David Latimer, assistant professor of physics, will present this talk.
Abstract: "When trying to discover a new law of nature, theoretical physicists often behave in a seemingly unscientific manner — they just (cleverly!) guess. In this talk, I'll discuss two examples of physicists attempts to construct new paradigms in particle physics and cosmology.
The first example comes from the mid-twentieth century. En route to developing the framework that governs the fundamental building blocks of nature, a crisis arose in the study of certain nuclear decays: the experimental outcomes were completely at odds with theoretical predictions derived from sacred conservation laws. As a resolution, Wolfgang Pauli reluctantly invented a seemingly undetectable particle, which was later termed the neutrino. The new theory successfully explained the data (and more), and neutrinos, along with their weak interactions, became foundational pillars of the Standard Model of particle physics. Decades later (after their near full acceptance by the physics community), neutrinos were definitively detected.
The second example comes from a current anomaly in physics. From a host of astrophysical observations, it seems that of all the known matter in the universe only a mere fraction can be traced to Standard Model particles; the deficit is termed dark matter. This crisis might be resolved through particle physics. In hopes of emulating Pauli’s success, theorists are inventing weakly interacting particle species to account for the missing mass of the universe. I will discuss the theoretical and experimental efforts underway to assess the fruitfulness of this guess. Regardless of whether the dark matter problem has a particle solution, we are on the cusp of another paradigm shift in physics."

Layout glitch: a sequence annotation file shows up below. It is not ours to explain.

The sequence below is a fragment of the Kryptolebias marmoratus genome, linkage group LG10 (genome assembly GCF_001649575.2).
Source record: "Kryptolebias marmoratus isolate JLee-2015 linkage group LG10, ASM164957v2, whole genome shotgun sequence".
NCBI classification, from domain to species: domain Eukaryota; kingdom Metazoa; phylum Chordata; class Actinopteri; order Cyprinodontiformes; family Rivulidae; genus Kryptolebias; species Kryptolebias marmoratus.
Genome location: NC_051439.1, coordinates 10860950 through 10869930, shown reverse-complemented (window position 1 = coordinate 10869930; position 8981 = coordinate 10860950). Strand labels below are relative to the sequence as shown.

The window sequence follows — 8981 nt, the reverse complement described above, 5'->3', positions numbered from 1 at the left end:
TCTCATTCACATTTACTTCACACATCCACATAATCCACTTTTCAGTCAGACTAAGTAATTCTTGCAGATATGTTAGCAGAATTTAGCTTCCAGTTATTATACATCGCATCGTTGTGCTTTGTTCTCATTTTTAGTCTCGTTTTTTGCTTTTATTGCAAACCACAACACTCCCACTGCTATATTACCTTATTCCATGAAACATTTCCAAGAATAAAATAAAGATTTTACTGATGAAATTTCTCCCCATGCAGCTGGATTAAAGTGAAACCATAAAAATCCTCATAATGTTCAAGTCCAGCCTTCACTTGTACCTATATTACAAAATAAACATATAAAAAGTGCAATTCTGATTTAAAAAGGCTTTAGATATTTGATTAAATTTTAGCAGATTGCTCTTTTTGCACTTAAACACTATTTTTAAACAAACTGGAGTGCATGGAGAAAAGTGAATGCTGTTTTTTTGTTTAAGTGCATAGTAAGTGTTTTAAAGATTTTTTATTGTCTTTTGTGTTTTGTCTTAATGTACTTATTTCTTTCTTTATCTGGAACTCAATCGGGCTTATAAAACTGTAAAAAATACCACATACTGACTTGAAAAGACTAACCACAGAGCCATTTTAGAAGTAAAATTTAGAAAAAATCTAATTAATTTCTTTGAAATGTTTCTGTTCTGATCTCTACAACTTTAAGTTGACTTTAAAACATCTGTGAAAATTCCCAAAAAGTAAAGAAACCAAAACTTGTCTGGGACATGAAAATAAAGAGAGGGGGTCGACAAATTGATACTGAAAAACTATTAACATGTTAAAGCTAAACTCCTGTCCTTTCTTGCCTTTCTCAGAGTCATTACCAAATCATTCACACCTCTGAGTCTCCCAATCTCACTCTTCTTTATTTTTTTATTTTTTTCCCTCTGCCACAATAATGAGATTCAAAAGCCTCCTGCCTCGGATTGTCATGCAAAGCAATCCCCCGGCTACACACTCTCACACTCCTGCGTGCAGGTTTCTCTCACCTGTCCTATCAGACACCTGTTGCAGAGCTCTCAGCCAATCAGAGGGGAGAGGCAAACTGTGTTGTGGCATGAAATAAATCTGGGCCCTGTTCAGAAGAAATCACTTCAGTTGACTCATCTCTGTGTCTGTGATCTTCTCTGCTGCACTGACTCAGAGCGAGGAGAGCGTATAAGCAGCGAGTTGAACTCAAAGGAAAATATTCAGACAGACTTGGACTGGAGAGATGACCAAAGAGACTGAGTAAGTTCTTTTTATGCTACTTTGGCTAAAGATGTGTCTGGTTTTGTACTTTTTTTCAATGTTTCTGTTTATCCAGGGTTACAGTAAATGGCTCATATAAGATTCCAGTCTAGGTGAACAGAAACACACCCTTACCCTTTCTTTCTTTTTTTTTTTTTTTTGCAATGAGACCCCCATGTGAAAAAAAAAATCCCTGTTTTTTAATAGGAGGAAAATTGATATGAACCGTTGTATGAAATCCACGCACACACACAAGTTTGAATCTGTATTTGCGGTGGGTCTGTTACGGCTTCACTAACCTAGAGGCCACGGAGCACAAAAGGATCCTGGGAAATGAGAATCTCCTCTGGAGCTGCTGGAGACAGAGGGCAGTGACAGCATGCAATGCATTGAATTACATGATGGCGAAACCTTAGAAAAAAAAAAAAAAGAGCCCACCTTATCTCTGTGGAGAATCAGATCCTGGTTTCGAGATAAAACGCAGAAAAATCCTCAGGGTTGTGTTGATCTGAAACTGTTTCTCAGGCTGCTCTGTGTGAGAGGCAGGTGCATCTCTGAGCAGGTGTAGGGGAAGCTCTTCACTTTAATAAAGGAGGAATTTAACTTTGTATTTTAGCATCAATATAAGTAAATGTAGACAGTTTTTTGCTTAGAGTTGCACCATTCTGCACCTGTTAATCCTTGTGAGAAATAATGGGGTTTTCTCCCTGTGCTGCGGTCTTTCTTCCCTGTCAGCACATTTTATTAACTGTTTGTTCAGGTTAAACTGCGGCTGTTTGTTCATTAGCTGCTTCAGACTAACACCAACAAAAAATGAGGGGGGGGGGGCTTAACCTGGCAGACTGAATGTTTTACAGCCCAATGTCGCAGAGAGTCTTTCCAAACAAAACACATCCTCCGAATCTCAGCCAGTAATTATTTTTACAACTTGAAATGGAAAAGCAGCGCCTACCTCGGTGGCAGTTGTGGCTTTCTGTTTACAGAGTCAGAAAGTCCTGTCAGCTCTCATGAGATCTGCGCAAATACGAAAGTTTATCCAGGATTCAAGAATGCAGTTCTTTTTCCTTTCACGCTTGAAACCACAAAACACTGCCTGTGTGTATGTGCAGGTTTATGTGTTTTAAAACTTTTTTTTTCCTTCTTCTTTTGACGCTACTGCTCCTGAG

The Magee address was established in honor of John B. Magee, professor of philosophy and religion. Magee was an ordained United Methodist minister and an outstanding professor, author, and mentor who was one of the driving forces in establishing a chapter of Phi Beta Kappa at the University of Puget Sound in 1986. He was the author of several books including Religion and Modern Man: A Study of the Religious Meaning of Being Human, Reality and Prayer: A Guide to the Meaning and Practice of Prayer and Philosophical Analysis in Education. In addition to naming the Magee address for him, the university also honors his work through the Magee Professorship of Science and Values.